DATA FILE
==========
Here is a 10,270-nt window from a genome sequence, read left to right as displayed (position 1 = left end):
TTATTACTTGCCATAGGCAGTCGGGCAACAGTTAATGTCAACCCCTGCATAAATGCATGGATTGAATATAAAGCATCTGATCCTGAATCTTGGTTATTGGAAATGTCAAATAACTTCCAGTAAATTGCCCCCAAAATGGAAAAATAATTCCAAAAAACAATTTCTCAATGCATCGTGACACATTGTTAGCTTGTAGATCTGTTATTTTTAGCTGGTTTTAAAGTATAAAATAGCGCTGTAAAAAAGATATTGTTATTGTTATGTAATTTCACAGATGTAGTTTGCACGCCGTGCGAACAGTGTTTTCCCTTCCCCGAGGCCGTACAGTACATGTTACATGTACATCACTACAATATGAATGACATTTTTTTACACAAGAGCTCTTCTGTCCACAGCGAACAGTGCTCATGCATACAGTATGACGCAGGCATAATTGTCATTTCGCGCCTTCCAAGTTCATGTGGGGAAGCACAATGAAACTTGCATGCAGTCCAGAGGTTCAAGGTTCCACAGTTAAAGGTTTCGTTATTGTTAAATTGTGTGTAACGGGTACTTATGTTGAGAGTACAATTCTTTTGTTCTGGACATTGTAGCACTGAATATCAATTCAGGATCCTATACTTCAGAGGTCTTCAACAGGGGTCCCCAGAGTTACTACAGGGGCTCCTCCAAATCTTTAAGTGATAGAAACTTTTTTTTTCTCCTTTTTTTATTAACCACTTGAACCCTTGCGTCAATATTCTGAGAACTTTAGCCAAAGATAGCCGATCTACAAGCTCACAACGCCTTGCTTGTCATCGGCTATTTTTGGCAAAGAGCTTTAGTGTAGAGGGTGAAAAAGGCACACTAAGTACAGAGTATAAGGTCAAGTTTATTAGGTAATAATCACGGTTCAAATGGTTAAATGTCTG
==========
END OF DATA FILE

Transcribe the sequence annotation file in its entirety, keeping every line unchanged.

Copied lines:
Here is a 10,270-nt window from a genome sequence, read left to right as displayed (position 1 = left end):
TTATTACTTGCCATAGGCAGTCGGGCAACAGTTAATGTCAACCCCTGCATAAATGCATGGATTGAATATAAAGCATCTGATCCTGAATCTTGGTTATTGGAAATGTCAAATAACTTCCAGTAAATTGCCCCCAAAATGGAAAAATAATTCCAAAAAACAATTTCTCAATGCATCGTGACACATTGTTAGCTTGTAGATCTGTTATTTTTAGCTGGTTTTAAAGTATAAAATAGCGCTGTAAAAAAGATATTGTTATTGTTATGTAATTTCACAGATGTAGTTTGCACGCCGTGCGAACAGTGTTTTCCCTTCCCCGAGGCCGTACAGTACATGTTACATGTACATCACTACAATATGAATGACATTTTTTTACACAAGAGCTCTTCTGTCCACAGCGAACAGTGCTCATGCATACAGTATGACGCAGGCATAATTGTCATTTCGCGCCTTCCAAGTTCATGTGGGGAAGCACAATGAAACTTGCATGCAGTCCAGAGGTTCAAGGTTCCACAGTTAAAGGTTTCGTTATTGTTAAATTGTGTGTAACGGGTACTTATGTTGAGAGTACAATTCTTTTGTTCTGGACATTGTAGCACTGAATATCAATTCAGGATCCTATACTTCAGAGGTCTTCAACAGGGGTCCCCAGAGTTACTACAGGGGCTCCTCCAAATCTTTAAGTGATAGAAACTTTTTTTTTCTCCTTTTTTTATTAACCACTTGAACCCTTGCGTCAATATTCTGAGAACTTTAGCCAAAGATAGCCGATCTACAAGCTCACAACGCCTTGCTTGTCATCGGCTATTTTTGGCAAAGAGCTTTAGTGTAGAGGGTGAAAAAGGCACACTAAGTACAGAGTATAAGGTCAAGTTTATTAGGTAATAATCACGGTTCAAATGGTTAAATGTCTG